Intervenció al #CampBase, “Deeper learning” del projecte #eduDemà de la @FundacioBofill celebrat el 14 de novembre de 2017 a l’Auditori del MACBA.
Hi ha un resum de la intervenció aquí: https://youtu.be/1-ty3ZfTX6Y
Podeu recuperar el visionat complet de l’acte aquí: https://youtu.be/1SDP2AODSXw
Entrevista a Boris Mir, professor de Secundària i director adjunt d'Escola Nova 21, al diari de l'Escola d'Estiu 2016.
Perdiodista: Jordi Navarro
Realització i edició: Sara Iborra i Mariona Vázquez
Publicació: Canal Rosa Sensat vimeo.com/173733618
The instruments in the Luthiers Drapaires Orchestra are the result of recycling and reuse of technological waste. After the machines and material have been collected from rubbish dumps, skips and the street, the electronic, mechanical or building parts that may be useful for producing musical instruments are removed. A process of work then begins which includes circuit prototyping, design of the mechanical systems and acoustic research.
With the "Luthiers Drapaires," Telenoika makes it clear that there is no need to become immersed in market and consumer dynamics in order to access electronic musical instruments, and that the waste we generate as humans provides enough raw material to build sophisticated devices. The growing open hardware / Arduino social network on the Internet gives everyone access to the knowledge needed to make something that is apparently rubbish into useful hardware. This means that more and more people are adopting the philosophies of DIY, recycling and downscaling.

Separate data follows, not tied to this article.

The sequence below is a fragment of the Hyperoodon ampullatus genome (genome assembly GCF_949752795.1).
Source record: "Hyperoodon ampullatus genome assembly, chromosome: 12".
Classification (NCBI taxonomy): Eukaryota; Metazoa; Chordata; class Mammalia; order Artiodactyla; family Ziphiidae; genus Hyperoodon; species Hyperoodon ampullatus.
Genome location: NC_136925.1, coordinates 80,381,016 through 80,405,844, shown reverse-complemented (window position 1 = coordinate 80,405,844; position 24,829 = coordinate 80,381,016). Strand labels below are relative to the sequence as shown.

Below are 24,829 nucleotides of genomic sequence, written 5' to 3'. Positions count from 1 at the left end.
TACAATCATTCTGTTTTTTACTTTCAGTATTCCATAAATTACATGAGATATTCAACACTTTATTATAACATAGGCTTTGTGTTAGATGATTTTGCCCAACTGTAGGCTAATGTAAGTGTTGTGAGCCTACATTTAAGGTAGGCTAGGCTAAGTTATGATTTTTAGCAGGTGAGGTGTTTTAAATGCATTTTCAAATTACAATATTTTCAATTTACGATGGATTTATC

Following Telenoika's residence in the Niu space at the Bòlit Centre for Contemporary Art in Girona last April, the Luthiers Drapaires have prepared a range of audiovisual robotic instruments made with items rescued from the dump for this year’s Sónar. These include a percussion set made of electromagnetic pistons; a theremin made from two radios; an adapted television which works as an oscilloscope; a guitar made of string, a crate of wine and the engines from a hair removal machine; and a set of automated tubular bells.
A project by Santi Vilanova, Xavier Viadé, David Sarsanedas, Olga Solà and Irma Vilà.